2. Too many flights – Airlines tend to maximize the use of their aircraft and seem to be scheduling more flights that they can handle. This results in the very common “late arrival of turnaround aircraft” reason that airlines announce as the reason for delayed flights. Granted, in many cases this is ultimately due to reason #1, it seems that other airlines that have lesser flights also have less problems of this kind. In fact, I have observed that in many if not most instances, international carriers do not incur as much delays as local carriers and among local carriers there seem to be a unanimous observation on which “planes are always late” these days.

It seems at first that the main issue is not necessarily airlines overbooking their flights since air traffic control and the number of runways can be major factors influencing the number of aircraft that can take-off and land during a particular period. However, one particular airline has a knack for offering a lot of flights that they obviously cannot handle with all the delays and cancellations they have been incurring to the consternation of a lot of travelers. Though I myself use the airline often due to the convenience of their schedules and frequencies, I too have been victimized many times of these delays including one flight to Singapore a couple of years ago when, instead of arriving in time for dinner I ended up arriving home just after midnight.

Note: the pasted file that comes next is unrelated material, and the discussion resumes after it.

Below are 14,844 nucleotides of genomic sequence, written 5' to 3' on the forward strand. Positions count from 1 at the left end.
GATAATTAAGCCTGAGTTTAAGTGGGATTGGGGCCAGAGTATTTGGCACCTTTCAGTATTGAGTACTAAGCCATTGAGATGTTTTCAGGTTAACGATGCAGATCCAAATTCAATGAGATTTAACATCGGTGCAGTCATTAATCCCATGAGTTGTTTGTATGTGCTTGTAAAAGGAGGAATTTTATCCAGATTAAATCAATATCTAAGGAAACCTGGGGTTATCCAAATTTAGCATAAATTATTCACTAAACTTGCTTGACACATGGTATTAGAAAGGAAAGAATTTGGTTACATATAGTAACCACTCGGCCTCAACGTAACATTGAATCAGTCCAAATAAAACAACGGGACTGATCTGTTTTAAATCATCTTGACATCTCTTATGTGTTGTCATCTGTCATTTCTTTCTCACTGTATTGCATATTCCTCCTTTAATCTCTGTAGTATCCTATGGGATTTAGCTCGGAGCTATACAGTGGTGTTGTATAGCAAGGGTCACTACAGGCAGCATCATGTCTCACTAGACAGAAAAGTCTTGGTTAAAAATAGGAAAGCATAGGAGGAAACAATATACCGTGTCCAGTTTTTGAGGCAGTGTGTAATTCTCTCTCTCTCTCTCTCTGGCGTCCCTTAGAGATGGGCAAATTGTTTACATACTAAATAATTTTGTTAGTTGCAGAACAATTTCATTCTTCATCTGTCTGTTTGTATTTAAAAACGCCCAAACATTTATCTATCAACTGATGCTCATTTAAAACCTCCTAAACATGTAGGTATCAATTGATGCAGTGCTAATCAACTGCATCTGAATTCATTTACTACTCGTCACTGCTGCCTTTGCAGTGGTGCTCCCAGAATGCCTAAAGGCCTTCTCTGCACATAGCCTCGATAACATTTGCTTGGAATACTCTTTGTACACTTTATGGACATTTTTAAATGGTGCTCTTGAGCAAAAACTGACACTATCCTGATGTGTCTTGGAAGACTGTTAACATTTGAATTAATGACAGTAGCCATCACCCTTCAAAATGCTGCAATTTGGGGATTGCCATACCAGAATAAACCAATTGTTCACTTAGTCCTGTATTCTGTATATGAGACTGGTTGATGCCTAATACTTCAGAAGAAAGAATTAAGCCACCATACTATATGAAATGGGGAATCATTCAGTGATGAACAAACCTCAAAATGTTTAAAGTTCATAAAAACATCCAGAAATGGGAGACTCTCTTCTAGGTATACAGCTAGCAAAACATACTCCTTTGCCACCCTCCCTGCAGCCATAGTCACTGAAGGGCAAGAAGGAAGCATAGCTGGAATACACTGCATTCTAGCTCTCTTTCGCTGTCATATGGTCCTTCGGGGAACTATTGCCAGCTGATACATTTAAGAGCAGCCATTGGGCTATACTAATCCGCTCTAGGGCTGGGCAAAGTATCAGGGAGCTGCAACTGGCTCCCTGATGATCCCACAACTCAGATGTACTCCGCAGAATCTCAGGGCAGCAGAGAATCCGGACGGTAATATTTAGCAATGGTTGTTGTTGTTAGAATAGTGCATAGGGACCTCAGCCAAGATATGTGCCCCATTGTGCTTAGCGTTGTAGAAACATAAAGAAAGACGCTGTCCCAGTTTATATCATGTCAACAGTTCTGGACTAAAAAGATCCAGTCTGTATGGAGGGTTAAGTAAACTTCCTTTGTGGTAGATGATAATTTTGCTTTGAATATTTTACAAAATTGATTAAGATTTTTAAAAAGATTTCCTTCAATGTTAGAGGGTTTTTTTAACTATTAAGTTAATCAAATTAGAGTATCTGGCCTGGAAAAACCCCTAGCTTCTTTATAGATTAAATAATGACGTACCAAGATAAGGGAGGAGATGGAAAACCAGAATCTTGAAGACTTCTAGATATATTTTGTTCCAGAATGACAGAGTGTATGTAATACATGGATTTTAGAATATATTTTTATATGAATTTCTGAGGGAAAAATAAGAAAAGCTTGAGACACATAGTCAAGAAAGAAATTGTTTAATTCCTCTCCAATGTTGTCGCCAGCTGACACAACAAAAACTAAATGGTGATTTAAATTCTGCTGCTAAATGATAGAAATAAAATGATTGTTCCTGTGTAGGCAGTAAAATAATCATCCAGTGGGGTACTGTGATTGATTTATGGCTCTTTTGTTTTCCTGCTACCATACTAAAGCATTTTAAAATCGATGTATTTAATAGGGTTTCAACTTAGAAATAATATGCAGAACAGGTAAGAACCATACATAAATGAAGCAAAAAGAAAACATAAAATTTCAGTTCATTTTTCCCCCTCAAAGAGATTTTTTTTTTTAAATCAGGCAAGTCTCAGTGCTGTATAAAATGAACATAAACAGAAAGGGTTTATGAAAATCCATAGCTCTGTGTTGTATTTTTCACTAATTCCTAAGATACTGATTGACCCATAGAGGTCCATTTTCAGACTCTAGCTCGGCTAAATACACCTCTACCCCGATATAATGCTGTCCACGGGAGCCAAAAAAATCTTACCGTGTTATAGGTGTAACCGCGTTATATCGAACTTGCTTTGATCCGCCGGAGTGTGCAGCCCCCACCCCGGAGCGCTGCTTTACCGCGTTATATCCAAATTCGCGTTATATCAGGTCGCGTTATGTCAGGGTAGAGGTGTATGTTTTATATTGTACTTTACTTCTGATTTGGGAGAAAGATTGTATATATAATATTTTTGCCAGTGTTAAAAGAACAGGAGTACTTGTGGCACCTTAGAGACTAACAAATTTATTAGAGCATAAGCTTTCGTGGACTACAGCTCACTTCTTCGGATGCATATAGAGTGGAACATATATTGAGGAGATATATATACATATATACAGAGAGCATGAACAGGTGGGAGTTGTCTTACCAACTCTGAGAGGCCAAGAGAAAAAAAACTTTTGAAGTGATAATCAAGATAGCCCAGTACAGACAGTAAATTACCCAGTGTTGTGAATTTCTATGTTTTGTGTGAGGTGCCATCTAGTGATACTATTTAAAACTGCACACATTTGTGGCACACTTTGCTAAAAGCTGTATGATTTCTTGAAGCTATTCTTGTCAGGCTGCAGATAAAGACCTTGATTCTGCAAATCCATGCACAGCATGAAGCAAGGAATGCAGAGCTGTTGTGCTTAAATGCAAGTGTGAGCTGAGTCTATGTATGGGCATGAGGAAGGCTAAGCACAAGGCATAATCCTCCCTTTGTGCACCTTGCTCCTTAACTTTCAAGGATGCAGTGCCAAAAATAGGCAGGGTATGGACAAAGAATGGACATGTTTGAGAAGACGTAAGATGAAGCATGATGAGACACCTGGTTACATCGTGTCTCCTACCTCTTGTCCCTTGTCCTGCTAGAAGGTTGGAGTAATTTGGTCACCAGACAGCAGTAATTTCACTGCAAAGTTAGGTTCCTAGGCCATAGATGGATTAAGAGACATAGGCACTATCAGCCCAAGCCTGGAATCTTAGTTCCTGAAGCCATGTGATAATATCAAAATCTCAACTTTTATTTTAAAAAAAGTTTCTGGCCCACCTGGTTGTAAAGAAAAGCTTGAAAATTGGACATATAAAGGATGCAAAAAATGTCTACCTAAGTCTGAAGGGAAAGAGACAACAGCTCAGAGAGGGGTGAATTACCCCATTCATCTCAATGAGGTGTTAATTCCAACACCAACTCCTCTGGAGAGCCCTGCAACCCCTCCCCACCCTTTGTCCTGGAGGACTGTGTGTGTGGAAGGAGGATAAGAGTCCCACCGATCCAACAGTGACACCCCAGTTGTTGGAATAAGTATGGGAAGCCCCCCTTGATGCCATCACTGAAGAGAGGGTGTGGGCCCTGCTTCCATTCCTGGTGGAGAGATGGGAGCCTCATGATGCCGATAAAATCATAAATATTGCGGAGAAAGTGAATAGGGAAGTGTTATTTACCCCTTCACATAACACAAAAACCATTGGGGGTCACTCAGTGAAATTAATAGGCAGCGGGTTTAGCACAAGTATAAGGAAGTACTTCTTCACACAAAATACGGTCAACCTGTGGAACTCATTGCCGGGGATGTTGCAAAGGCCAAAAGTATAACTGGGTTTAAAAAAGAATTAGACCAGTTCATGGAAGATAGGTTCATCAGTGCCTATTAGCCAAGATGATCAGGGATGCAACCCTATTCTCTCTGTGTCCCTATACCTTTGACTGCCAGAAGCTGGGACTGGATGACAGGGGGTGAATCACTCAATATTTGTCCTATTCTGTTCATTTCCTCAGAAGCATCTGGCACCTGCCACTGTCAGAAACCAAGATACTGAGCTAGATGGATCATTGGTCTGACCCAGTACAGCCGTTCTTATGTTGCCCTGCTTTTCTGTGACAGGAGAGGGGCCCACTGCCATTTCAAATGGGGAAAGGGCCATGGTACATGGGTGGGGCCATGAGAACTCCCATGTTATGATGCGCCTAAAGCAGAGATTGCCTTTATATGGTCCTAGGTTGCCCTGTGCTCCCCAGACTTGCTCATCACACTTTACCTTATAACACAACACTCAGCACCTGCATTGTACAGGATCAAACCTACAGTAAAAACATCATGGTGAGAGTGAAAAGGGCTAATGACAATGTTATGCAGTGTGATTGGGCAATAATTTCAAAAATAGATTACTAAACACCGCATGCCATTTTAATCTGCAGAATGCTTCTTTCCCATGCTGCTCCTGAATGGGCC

Recently, there have been calls for the airline and others performing like it to be penalized in order for them to realize how much inconvenience they have brought on to their passengers. I think this is right in order to send a clear message to airlines that safety and service come first before profit. Too many flights, no matter how convenient to the passengers in terms of schedule, is not a substitute for good quality service. Being a budget airline also does not excuse it from what a lot of people have branded as crappy service. This mentality of airlines reminds me only of similar mentality among bus and jeepney operators (land transport) but that’s another story.

Travel the Philippines 2015: 20 Photos that will make you pack your bags and go – @Just1WayTicket